NYC's new police boss successfully handles first big test
Posted September 19
NEW YORK — It took James O'Neill more than three decades as a cop to ascend to the top of the nation's largest police department, but only a little more than day to get his first real test.
O'Neill's first full day as New York City's police commissioner ended with him racing to the scene of an explosion Saturday in the Manhattan's bustling Chelsea neighborhood that injured 29 people. He immediately took charge of the investigation, offering the nation its first, up-close look at his no-nonsense, just-the-facts management style.
And less than 40 hours later, a suspect was behind bars, believed to be responsible for the blasts in both New York and earlier in a New Jersey shore town.
"It's a pretty tough way to start in my new position," O'Neill acknowledged Monday at a news conference detailing the capture of 28-year-old Ahmad Khan Rahami.
"But I was just so proud of what I saw that day," he said. "The work that was done together, how it was done, all the agencies, the level of cooperation was impressive."
The 58-year-old known to his colleagues as Jimmy Is a measured departure from the media-savvy style of his more political predecessor, William Bratton. In news conferences, O'Neill largely deferred to Mayor Bill de Blasio and his department chiefs, stuck mostly to what investigators knew and didn't know, and didn't even change expression, even when talking about the fast, successful arrest.
"I have to say it was absolutely a seamless transfer of leadership," de Blasio said of the new commissioner. "He took over command of the situation on Saturday evening - was entirely on top of the action."
If O'Neill sounds more like a police officer than a bureaucrat, it comes naturally. From his start as a transit patrolman in 1983, he worked his way up through the ranks, most recently serving as the 36,000-officer department's top chief.
In fact, taking the civilian commissioner's job was the first time in his career that he was no longer required to wear the NYPD uniform.
"It's just that I've been wearing this uniform for almost 34 years. Now it's really starting to hit me," O'Neill told The Associated Press in an interview last week on the eve of his formal, official swearing-in Friday. A public ceremony Monday came just a few minutes before the news conference on Rahami's arrest.
The Brooklyn-born O'Neill makes no secret of approaching the most powerful job in local law enforcement differently from Bratton, who cultivated an image as a crime-fighting innovator in stints running police departments in Boston, Los Angeles and two times in New York.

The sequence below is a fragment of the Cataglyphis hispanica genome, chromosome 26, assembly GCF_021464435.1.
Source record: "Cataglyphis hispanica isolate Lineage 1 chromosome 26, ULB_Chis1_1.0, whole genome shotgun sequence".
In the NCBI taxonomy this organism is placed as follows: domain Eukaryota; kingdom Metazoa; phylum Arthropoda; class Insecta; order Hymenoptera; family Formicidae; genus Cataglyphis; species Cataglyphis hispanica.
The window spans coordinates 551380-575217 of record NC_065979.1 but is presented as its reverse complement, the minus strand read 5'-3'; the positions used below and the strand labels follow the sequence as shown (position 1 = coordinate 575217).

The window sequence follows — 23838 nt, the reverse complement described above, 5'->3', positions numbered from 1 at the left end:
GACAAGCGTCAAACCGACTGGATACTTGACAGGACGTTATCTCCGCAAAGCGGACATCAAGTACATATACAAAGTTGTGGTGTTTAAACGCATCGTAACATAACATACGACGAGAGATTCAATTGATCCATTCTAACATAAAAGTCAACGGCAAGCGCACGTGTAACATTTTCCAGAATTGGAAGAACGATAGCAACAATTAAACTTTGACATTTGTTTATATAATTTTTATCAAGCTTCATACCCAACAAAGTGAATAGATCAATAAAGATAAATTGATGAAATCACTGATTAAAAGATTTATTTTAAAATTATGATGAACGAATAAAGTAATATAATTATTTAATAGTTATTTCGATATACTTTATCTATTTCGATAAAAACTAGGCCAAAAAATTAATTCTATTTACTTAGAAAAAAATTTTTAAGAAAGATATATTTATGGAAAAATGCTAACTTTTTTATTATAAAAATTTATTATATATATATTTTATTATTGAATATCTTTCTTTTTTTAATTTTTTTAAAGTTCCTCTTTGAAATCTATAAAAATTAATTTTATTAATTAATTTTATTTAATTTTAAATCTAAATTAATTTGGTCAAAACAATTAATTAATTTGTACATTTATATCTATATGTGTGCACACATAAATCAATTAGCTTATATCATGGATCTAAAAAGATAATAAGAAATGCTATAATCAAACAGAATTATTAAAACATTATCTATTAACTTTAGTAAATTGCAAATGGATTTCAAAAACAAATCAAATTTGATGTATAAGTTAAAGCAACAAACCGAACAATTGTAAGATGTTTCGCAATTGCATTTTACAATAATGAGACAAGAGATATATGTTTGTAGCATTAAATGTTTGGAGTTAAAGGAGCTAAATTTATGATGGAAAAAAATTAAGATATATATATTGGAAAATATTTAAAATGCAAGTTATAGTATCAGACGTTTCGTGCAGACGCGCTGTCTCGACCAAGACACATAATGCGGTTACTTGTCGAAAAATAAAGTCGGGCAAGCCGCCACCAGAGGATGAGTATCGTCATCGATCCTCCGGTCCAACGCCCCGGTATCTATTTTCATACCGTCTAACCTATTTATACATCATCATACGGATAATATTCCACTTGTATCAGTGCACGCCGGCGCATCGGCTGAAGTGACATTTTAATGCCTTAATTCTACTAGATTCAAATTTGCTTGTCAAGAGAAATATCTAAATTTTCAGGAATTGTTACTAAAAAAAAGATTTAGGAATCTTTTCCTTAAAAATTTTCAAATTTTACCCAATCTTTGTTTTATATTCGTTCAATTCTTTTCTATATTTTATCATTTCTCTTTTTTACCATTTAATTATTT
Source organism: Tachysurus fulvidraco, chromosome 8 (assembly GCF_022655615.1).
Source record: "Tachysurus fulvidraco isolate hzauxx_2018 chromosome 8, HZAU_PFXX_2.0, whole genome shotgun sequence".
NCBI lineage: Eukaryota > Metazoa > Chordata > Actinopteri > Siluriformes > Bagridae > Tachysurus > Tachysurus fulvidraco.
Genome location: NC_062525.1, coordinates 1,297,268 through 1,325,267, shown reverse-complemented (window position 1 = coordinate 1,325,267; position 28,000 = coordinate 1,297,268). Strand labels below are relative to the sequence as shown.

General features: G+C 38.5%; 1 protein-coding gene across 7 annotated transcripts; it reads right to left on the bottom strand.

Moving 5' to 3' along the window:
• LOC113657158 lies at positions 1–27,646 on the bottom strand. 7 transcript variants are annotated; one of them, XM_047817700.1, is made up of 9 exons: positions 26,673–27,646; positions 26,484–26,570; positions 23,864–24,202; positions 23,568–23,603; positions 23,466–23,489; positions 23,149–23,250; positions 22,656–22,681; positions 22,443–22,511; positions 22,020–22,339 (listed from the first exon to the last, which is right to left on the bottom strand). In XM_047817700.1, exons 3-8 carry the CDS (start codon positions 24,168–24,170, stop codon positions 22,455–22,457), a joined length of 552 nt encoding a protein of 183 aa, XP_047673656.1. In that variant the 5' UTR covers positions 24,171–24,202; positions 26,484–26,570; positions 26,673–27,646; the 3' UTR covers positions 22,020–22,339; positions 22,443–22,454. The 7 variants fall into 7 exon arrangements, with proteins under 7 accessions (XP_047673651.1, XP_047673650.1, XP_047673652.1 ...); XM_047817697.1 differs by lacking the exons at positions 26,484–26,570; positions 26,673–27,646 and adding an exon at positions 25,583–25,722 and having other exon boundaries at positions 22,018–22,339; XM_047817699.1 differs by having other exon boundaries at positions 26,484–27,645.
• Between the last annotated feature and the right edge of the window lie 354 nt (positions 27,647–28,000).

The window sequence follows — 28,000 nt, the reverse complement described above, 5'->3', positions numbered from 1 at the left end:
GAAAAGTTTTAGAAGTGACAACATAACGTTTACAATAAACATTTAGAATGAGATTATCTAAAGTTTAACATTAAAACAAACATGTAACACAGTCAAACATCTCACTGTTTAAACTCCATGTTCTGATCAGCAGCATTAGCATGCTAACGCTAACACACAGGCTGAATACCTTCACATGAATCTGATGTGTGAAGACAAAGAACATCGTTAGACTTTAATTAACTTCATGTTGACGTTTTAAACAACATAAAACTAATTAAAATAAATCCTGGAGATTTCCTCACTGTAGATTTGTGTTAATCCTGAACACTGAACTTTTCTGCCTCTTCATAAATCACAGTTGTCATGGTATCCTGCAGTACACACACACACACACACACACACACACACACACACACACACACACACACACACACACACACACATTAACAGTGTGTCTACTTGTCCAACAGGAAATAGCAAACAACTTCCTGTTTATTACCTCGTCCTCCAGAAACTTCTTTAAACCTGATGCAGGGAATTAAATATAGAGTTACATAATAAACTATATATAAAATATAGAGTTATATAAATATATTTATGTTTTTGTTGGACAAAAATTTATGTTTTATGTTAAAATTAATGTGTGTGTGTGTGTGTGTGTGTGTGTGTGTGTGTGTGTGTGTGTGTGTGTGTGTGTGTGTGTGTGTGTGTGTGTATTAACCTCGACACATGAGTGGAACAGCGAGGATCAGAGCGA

"If you talk to anyone who's ever known me, they'd say we're different people," O'Neill said of Bratton, who is leaving to work as a private security executive. "I think my way's a little different — not better, not worse. ... I don't need a big personality. I just do it one person at a time."
He's also open about a mid-career crisis that had the potential to put him on an early retirement track. It came in 2008, when, as the head of a narcotics unit, he was transferred amid allegations that informants were being paid with drugs instead of cash. Four narcotics investigators ended up facing criminal charges, and hundreds of criminal cases were affected, with prosecutors forced to dismiss charges or vacate convictions.
"I wasn't happy about it," O'Neill said about the situation. But by nature, he couldn't leave.
"I thought about it, but I love being a cop," he said. "I love the NYPD."
O'Neill continued rising through the ranks until Bratton's return, when the new commissioner tapped him as his successor.
He concedes the complexities of fighting conventional crime and protecting the city against terrorism are daunting. A wake-up call came when he saw the degree of outrage during protests amid the fallout from a grand jury's decisions not to prosecute in the killings of unarmed black men in New York City and Missouri.
Before the wave of outrage, "Were we always loved? No," he said. "But we were never vilified in that way."
The reaction made him more convinced the NYPD needed to push forward with a neighborhood policing program designed to give patrolmen more time to walk around and mix with the communities that they police rather than staying in their cars and only responding to 911 calls.
His message at police roll calls was simple: "Remember why you became a cop and we'll get through this."
As an insider, O'Neill will have police officers' trust, said Ed Mullins, president of the Sergeants Benevolent Association.
"The benefit of O'Neill is that he came up through the ranks, through the precincts. And there's a bond with that that gets formed over time," Mullins said. "I think the rank-and-file would like to see him succeed."
Some activists, mindful of the NYPD's sometimes-fractious relationships with minority communities, took a cautious approach.
"We're prepared to hold O'Neill's feet to the fire, just as we did with Bratton," said Lumumba Akinwole-Bandele, a member of Communities United for Police Reform.